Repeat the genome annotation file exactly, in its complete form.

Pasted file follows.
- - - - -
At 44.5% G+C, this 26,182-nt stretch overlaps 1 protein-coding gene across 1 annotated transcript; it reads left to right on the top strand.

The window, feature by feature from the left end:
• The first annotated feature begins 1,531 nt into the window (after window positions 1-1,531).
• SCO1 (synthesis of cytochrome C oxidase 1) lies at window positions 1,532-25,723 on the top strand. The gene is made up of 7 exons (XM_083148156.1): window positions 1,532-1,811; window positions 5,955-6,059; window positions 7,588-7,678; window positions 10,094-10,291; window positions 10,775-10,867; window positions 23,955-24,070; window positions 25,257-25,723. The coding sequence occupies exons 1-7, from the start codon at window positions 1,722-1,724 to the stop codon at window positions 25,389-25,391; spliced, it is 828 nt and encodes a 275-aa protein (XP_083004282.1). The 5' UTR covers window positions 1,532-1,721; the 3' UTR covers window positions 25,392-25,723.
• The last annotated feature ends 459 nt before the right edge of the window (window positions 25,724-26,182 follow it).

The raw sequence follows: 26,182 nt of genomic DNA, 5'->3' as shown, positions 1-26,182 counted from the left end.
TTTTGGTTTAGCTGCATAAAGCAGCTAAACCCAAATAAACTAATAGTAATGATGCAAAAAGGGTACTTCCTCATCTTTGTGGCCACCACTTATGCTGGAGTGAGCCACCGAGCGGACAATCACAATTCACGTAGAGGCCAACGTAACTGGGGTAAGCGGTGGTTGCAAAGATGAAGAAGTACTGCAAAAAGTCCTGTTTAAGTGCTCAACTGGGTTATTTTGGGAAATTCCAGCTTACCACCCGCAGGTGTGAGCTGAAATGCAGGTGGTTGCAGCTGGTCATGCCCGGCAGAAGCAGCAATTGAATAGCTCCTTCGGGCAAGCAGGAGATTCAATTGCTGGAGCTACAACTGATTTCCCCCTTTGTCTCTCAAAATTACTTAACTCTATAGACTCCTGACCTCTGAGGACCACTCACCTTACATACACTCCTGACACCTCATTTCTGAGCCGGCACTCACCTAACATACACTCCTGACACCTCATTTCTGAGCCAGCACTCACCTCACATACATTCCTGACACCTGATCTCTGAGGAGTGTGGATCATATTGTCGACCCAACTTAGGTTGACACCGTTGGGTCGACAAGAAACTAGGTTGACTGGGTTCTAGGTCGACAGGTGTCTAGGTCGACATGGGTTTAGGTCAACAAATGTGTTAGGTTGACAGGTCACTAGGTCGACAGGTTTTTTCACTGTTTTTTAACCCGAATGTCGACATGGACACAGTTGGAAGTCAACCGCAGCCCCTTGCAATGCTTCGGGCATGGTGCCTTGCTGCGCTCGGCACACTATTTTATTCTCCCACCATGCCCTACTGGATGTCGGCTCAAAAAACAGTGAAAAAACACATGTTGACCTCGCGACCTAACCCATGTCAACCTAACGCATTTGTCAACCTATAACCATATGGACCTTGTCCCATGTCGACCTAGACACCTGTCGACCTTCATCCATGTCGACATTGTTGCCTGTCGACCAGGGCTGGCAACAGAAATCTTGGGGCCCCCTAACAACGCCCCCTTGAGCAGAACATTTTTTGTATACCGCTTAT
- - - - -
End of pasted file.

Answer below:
At 44.5% G+C, this 26,182-nt stretch overlaps 1 protein-coding gene across 1 annotated transcript; it reads left to right on the top strand.

The window, feature by feature from the left end:
• The first annotated feature begins 1,531 nt into the window (after window positions 1-1,531).
• SCO1 (synthesis of cytochrome C oxidase 1) lies at window positions 1,532-25,723 on the top strand. The gene is made up of 7 exons (XM_083148156.1): window positions 1,532-1,811; window positions 5,955-6,059; window positions 7,588-7,678; window positions 10,094-10,291; window positions 10,775-10,867; window positions 23,955-24,070; window positions 25,257-25,723. The coding sequence occupies exons 1-7, from the start codon at window positions 1,722-1,724 to the stop codon at window positions 25,389-25,391; spliced, it is 828 nt and encodes a 275-aa protein (XP_083004282.1). The 5' UTR covers window positions 1,532-1,721; the 3' UTR covers window positions 25,392-25,723.
• The last annotated feature ends 459 nt before the right edge of the window (window positions 25,724-26,182 follow it).

The raw sequence follows: 26,182 nt of genomic DNA, 5'->3' as shown, positions 1-26,182 counted from the left end.
TTTTGGTTTAGCTGCATAAAGCAGCTAAACCCAAATAAACTAATAGTAATGATGCAAAAAGGGTACTTCCTCATCTTTGTGGCCACCACTTATGCTGGAGTGAGCCACCGAGCGGACAATCACAATTCACGTAGAGGCCAACGTAACTGGGGTAAGCGGTGGTTGCAAAGATGAAGAAGTACTGCAAAAAGTCCTGTTTAAGTGCTCAACTGGGTTATTTTGGGAAATTCCAGCTTACCACCCGCAGGTGTGAGCTGAAATGCAGGTGGTTGCAGCTGGTCATGCCCGGCAGAAGCAGCAATTGAATAGCTCCTTCGGGCAAGCAGGAGATTCAATTGCTGGAGCTACAACTGATTTCCCCCTTTGTCTCTCAAAATTACTTAACTCTATAGACTCCTGACCTCTGAGGACCACTCACCTTACATACACTCCTGACACCTCATTTCTGAGCCGGCACTCACCTAACATACACTCCTGACACCTCATTTCTGAGCCAGCACTCACCTCACATACATTCCTGACACCTGATCTCTGAGGAGTGTGGATCATATTGTCGACCCAACTTAGGTTGACACCGTTGGGTCGACAAGAAACTAGGTTGACTGGGTTCTAGGTCGACAGGTGTCTAGGTCGACATGGGTTTAGGTCAACAAATGTGTTAGGTTGACAGGTCACTAGGTCGACAGGTTTTTTCACTGTTTTTTAACCCGAATGTCGACATGGACACAGTTGGAAGTCAACCGCAGCCCCTTGCAATGCTTCGGGCATGGTGCCTTGCTGCGCTCGGCACACTATTTTATTCTCCCACCATGCCCTACTGGATGTCGGCTCAAAAAACAGTGAAAAAACACATGTTGACCTCGCGACCTAACCCATGTCAACCTAACGCATTTGTCAACCTATAACCATATGGACCTTGTCCCATGTCGACCTAGACACCTGTCGACCTTCATCCATGTCGACATTGTTGCCTGTCGACCAGGGCTGGCAACAGAAATCTTGGGGCCCCCTAACAACGCCCCCTTGAGCAGAACATTTTTTGTATACCGCTTAT